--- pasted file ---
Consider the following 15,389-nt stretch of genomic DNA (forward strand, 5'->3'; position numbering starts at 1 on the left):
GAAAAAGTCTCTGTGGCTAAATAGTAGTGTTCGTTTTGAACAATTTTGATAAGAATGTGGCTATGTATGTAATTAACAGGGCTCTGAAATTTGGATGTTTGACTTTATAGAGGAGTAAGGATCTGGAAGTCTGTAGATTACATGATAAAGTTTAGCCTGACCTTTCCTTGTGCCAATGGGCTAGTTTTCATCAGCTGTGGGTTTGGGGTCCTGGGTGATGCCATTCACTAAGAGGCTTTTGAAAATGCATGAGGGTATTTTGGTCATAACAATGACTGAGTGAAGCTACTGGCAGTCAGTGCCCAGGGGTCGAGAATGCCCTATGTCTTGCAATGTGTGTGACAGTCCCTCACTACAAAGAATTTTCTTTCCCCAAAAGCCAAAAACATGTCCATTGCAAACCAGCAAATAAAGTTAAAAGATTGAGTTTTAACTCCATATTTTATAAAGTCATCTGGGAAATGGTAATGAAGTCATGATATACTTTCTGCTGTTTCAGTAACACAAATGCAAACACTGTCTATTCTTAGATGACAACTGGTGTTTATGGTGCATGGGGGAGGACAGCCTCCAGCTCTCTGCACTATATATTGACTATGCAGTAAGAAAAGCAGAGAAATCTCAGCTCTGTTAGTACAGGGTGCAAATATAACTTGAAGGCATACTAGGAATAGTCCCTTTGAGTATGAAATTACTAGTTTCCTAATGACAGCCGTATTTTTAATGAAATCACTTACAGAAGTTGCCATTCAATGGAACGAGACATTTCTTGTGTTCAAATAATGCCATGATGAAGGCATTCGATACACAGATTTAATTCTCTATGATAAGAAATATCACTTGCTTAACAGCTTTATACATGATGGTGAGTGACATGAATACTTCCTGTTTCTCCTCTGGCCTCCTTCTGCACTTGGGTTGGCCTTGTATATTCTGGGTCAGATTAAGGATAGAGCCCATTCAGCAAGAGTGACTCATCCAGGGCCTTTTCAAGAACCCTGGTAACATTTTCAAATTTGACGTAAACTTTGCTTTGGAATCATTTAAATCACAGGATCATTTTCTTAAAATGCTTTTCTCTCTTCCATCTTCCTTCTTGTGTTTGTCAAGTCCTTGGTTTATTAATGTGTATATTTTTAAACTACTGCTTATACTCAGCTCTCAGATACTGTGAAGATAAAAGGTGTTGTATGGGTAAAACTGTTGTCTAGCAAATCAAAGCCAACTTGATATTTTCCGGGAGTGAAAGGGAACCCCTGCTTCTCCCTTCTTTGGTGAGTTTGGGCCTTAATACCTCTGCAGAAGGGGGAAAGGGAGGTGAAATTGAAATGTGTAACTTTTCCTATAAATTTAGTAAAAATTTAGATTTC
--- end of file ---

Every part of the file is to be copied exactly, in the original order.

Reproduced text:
Consider the following 15,389-nt stretch of genomic DNA (forward strand, 5'->3'; position numbering starts at 1 on the left):
GAAAAAGTCTCTGTGGCTAAATAGTAGTGTTCGTTTTGAACAATTTTGATAAGAATGTGGCTATGTATGTAATTAACAGGGCTCTGAAATTTGGATGTTTGACTTTATAGAGGAGTAAGGATCTGGAAGTCTGTAGATTACATGATAAAGTTTAGCCTGACCTTTCCTTGTGCCAATGGGCTAGTTTTCATCAGCTGTGGGTTTGGGGTCCTGGGTGATGCCATTCACTAAGAGGCTTTTGAAAATGCATGAGGGTATTTTGGTCATAACAATGACTGAGTGAAGCTACTGGCAGTCAGTGCCCAGGGGTCGAGAATGCCCTATGTCTTGCAATGTGTGTGACAGTCCCTCACTACAAAGAATTTTCTTTCCCCAAAAGCCAAAAACATGTCCATTGCAAACCAGCAAATAAAGTTAAAAGATTGAGTTTTAACTCCATATTTTATAAAGTCATCTGGGAAATGGTAATGAAGTCATGATATACTTTCTGCTGTTTCAGTAACACAAATGCAAACACTGTCTATTCTTAGATGACAACTGGTGTTTATGGTGCATGGGGGAGGACAGCCTCCAGCTCTCTGCACTATATATTGACTATGCAGTAAGAAAAGCAGAGAAATCTCAGCTCTGTTAGTACAGGGTGCAAATATAACTTGAAGGCATACTAGGAATAGTCCCTTTGAGTATGAAATTACTAGTTTCCTAATGACAGCCGTATTTTTAATGAAATCACTTACAGAAGTTGCCATTCAATGGAACGAGACATTTCTTGTGTTCAAATAATGCCATGATGAAGGCATTCGATACACAGATTTAATTCTCTATGATAAGAAATATCACTTGCTTAACAGCTTTATACATGATGGTGAGTGACATGAATACTTCCTGTTTCTCCTCTGGCCTCCTTCTGCACTTGGGTTGGCCTTGTATATTCTGGGTCAGATTAAGGATAGAGCCCATTCAGCAAGAGTGACTCATCCAGGGCCTTTTCAAGAACCCTGGTAACATTTTCAAATTTGACGTAAACTTTGCTTTGGAATCATTTAAATCACAGGATCATTTTCTTAAAATGCTTTTCTCTCTTCCATCTTCCTTCTTGTGTTTGTCAAGTCCTTGGTTTATTAATGTGTATATTTTTAAACTACTGCTTATACTCAGCTCTCAGATACTGTGAAGATAAAAGGTGTTGTATGGGTAAAACTGTTGTCTAGCAAATCAAAGCCAACTTGATATTTTCCGGGAGTGAAAGGGAACCCCTGCTTCTCCCTTCTTTGGTGAGTTTGGGCCTTAATACCTCTGCAGAAGGGGGAAAGGGAGGTGAAATTGAAATGTGTAACTTTTCCTATAAATTTAGTAAAAATTTAGATTTC